By BRIAN LILLEY, Parliamentary Bureau
TORONTO SUN – OTTAWA – It’s a country that will execute women for adultery, has more than 100 children under 18 on death row and answered public protests over election results by opening fire on crowds numbering in the thousands.
Still, Iran thinks it has lessons to teach Canada when it comes to human rights.
Last week, Iran summoned Canada’s top diplomat in Tehran to ask him about how Canadian police handled protests at the G20 summit in Toronto.
“Canadian officials should provide a response to all questions and ambiguities regarding human rights violations in their country,” Iranian Foreign Ministry Spokesman Ramin Mehmanparast told Iranian reporters.
Mehmanparast calls the security approach adopted by Canadian police during the G20 “brutal and deadly,” adding that countries cannot keep silent on human rights abuses.
Canadian officials are rejecting the advice.
“The world watched as Iranians turned out in the thousands to protest against the authorities after a deeply flawed election last year. The world watched Iranian security forces use lethal force against the demonstrators,” said Melissa Lantsman, a spokesperson for Foreign Affairs Minister Lawrence Cannon.
Lantsman also referred to the “cruel and barbaric” punishment of stoning handed down by the Iranian court against Sakineh Mohammadi Ashtiani.
Ashtiani is a 43-year-old mother of two whose death sentence for having an “illicit relationship” was temporarily halted following an international outcry. Amnesty International says Ashtiani’s sentence remains in place and she could be executed at any time.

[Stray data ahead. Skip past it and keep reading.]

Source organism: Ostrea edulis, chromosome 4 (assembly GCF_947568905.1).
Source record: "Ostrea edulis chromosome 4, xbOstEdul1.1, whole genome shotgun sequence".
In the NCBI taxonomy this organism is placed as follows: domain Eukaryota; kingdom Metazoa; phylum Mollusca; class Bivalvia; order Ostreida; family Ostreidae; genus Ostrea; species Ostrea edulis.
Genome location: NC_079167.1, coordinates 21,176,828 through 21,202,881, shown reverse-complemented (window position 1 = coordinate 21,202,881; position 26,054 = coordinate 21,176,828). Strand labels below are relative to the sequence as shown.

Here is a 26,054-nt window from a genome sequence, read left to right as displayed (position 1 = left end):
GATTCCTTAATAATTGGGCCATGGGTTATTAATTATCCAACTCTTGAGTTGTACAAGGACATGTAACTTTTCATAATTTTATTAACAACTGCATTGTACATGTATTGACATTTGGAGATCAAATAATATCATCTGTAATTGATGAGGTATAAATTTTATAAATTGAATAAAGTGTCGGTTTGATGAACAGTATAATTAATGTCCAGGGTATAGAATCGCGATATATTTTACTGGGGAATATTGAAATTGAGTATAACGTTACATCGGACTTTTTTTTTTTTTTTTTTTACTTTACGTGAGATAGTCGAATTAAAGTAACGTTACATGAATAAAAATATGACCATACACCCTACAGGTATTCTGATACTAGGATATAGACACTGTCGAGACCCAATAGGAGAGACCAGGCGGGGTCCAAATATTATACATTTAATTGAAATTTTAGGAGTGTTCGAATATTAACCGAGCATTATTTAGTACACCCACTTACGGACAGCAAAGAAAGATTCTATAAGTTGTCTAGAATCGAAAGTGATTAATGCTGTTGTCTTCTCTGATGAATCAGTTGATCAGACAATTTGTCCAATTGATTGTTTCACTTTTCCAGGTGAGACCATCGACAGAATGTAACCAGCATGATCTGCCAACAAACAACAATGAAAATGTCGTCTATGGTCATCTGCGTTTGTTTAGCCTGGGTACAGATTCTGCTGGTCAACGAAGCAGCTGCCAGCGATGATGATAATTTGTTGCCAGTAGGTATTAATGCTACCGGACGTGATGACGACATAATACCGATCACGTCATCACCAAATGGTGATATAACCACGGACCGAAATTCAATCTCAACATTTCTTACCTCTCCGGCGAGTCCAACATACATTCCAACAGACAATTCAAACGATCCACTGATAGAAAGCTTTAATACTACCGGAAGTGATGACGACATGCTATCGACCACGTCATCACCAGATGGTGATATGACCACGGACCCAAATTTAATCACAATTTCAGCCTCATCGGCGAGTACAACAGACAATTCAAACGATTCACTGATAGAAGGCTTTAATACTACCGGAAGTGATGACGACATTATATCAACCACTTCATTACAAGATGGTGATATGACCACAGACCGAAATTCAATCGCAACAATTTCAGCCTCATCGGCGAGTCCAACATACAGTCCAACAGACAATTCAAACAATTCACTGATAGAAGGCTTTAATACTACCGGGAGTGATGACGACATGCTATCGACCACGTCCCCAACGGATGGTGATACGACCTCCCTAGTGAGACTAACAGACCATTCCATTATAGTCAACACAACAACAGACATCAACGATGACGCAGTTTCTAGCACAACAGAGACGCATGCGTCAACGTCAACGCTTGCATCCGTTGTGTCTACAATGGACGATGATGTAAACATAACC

The International Campaign for Human Rights in Iran (ICHRI) estimates that at least 100 people were killed during protests following last year’s presidential elections.
Hadi Ghaemi, executive director of the ICHRI says it is common for the Iranian government to use live ammunition against peaceful protestors, something that he says western governments just don’t do.
In 2003, Canadian photo-journalist Zahra Kazemi was killed by Iranian guards as they interrogated her. Iran claimed she had a stroke under questioning, but an Iranian doctor who examined Kazemi¹s body said she had died from a beating.
Kazemi, a Canadian citizen born in Iran, had travelled to the country of her birth to photograph political protests in the summer of 2003. Those protests were met with government violence and thousands were arrested.
Lantsman says given this record, Canada will not take lectures from Iran.
“Canada has a system which affords all citizens due process of the law,” said Lantsman. “This is something that Zahra Kazemi was never afforded.”